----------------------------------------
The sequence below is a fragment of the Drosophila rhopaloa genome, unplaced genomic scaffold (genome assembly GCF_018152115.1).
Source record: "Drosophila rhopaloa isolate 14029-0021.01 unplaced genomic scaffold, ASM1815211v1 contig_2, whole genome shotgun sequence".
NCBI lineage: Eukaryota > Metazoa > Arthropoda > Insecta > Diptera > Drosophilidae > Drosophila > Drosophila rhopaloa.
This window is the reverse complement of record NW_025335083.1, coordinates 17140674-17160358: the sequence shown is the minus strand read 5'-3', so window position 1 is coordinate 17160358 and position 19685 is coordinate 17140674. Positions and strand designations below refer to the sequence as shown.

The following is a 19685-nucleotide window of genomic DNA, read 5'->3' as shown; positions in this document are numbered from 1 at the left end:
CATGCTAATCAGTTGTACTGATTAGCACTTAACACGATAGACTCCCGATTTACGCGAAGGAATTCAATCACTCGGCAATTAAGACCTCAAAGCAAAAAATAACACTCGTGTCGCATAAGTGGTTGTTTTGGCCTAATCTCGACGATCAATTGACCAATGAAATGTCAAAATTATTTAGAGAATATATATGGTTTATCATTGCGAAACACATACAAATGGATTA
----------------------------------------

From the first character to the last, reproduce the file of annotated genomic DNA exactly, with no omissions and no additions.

The sequence below is a fragment of the Drosophila rhopaloa genome, unplaced genomic scaffold (genome assembly GCF_018152115.1).
Source record: "Drosophila rhopaloa isolate 14029-0021.01 unplaced genomic scaffold, ASM1815211v1 contig_2, whole genome shotgun sequence".
NCBI lineage: Eukaryota > Metazoa > Arthropoda > Insecta > Diptera > Drosophilidae > Drosophila > Drosophila rhopaloa.
This window is the reverse complement of record NW_025335083.1, coordinates 17140674-17160358: the sequence shown is the minus strand read 5'-3', so window position 1 is coordinate 17160358 and position 19685 is coordinate 17140674. Positions and strand designations below refer to the sequence as shown.

The following is a 19685-nucleotide window of genomic DNA, read 5'->3' as shown; positions in this document are numbered from 1 at the left end:
CATGCTAATCAGTTGTACTGATTAGCACTTAACACGATAGACTCCCGATTTACGCGAAGGAATTCAATCACTCGGCAATTAAGACCTCAAAGCAAAAAATAACACTCGTGTCGCATAAGTGGTTGTTTTGGCCTAATCTCGACGATCAATTGACCAATGAAATGTCAAAATTATTTAGAGAATATATATGGTTTATCATTGCGAAACACATACAAATGGATTA